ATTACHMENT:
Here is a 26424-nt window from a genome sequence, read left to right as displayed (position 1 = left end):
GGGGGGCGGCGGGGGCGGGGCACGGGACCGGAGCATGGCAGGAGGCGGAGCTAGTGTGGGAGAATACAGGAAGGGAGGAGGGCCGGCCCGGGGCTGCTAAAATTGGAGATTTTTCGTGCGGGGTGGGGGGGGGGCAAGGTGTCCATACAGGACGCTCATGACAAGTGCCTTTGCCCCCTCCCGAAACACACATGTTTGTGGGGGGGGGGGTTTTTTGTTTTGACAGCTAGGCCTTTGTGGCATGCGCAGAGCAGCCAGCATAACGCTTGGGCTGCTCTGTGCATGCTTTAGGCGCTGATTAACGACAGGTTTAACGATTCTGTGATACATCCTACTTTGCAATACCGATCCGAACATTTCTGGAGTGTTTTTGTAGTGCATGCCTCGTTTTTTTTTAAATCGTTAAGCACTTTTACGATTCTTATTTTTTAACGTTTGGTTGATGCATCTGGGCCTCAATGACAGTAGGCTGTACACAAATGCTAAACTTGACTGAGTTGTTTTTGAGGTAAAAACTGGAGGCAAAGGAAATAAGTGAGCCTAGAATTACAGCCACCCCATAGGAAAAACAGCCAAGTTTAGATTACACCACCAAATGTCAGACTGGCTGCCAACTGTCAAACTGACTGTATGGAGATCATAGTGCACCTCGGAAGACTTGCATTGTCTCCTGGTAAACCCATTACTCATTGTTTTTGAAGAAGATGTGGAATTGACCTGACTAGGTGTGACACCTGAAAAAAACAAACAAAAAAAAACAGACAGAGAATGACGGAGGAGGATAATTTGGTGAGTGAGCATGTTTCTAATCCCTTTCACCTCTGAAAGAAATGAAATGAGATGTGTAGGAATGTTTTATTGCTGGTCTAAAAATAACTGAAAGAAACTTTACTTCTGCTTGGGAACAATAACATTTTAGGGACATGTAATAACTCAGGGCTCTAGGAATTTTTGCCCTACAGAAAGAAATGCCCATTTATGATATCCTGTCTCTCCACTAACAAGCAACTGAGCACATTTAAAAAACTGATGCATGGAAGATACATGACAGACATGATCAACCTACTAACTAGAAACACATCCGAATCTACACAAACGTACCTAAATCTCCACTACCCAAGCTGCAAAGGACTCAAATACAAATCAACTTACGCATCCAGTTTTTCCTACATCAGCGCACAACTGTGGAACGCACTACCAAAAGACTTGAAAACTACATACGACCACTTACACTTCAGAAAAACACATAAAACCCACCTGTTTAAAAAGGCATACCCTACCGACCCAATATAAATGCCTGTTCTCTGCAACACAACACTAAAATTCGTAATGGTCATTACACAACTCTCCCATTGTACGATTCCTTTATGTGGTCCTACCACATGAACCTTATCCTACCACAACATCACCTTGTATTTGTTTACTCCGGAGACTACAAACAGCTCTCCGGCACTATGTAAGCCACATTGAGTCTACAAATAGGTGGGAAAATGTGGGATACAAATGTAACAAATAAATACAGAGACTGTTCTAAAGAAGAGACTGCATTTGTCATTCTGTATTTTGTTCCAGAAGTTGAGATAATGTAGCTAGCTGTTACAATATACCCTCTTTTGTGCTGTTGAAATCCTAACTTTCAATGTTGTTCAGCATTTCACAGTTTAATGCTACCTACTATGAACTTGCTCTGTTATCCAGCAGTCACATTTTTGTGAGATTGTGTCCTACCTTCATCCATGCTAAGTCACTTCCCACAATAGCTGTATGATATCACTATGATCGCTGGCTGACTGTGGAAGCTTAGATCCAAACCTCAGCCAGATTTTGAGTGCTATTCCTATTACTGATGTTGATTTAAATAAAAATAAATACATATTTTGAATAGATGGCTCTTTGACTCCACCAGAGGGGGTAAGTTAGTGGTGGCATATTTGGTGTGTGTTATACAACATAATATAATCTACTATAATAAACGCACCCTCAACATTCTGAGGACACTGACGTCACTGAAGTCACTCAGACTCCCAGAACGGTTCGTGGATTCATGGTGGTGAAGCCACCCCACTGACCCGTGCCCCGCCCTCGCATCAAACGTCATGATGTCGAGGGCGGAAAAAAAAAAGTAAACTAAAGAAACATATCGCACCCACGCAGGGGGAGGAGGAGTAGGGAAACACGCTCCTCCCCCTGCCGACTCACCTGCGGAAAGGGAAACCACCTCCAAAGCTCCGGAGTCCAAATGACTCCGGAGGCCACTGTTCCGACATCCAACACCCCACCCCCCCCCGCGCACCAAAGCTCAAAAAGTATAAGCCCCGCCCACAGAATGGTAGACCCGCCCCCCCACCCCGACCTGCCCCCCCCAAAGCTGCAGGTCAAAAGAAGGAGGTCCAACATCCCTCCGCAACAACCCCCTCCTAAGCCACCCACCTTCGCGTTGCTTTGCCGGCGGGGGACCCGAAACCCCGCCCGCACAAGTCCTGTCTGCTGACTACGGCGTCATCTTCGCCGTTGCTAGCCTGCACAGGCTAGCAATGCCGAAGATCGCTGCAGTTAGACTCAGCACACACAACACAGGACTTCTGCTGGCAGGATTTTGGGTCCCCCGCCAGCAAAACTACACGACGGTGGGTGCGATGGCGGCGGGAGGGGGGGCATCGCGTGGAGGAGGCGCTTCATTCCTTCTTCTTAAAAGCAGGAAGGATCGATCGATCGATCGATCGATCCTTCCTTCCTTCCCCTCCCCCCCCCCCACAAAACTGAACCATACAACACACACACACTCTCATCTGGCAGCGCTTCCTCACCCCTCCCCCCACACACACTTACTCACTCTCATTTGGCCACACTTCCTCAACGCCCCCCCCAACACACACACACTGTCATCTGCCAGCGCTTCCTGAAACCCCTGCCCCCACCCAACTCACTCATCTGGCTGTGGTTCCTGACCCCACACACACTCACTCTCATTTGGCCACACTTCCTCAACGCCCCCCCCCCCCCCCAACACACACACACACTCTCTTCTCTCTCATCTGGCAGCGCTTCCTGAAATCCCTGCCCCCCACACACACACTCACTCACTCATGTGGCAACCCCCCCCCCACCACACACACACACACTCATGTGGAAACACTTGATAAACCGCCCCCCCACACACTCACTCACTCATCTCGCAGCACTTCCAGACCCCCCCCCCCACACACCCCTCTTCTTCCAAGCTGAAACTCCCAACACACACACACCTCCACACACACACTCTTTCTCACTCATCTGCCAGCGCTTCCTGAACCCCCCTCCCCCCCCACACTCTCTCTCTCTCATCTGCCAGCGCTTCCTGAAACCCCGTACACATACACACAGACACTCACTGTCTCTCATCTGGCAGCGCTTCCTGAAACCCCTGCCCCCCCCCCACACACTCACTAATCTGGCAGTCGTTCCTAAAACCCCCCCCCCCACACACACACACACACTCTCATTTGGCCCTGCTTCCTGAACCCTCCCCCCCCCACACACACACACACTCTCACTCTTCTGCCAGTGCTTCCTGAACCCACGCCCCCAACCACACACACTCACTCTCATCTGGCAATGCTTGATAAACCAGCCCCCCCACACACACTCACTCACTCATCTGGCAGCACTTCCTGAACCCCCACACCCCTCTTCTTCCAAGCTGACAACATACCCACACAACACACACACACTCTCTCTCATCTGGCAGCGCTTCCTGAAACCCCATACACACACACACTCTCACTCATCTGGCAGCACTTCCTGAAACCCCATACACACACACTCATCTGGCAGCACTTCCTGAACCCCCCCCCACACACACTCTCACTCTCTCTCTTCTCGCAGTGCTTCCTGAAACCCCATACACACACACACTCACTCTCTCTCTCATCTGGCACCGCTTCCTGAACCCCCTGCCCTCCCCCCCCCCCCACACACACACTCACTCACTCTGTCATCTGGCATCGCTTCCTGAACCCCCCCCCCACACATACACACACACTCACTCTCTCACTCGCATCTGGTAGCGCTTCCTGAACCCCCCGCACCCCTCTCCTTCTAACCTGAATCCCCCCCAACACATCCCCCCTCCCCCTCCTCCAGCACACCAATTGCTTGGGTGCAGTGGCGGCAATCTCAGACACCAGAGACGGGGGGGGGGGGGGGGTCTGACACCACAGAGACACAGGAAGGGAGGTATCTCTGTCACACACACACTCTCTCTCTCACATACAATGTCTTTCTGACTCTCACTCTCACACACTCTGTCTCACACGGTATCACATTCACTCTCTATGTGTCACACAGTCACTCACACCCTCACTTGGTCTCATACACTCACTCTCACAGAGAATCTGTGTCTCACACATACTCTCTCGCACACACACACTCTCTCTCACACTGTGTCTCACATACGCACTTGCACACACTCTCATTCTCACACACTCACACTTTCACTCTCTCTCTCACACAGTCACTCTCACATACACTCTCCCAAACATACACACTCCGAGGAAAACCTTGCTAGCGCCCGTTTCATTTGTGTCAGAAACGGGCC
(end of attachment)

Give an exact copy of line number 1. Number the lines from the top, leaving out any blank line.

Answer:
Here is a 26424-nt window from a genome sequence, read left to right as displayed (position 1 = left end):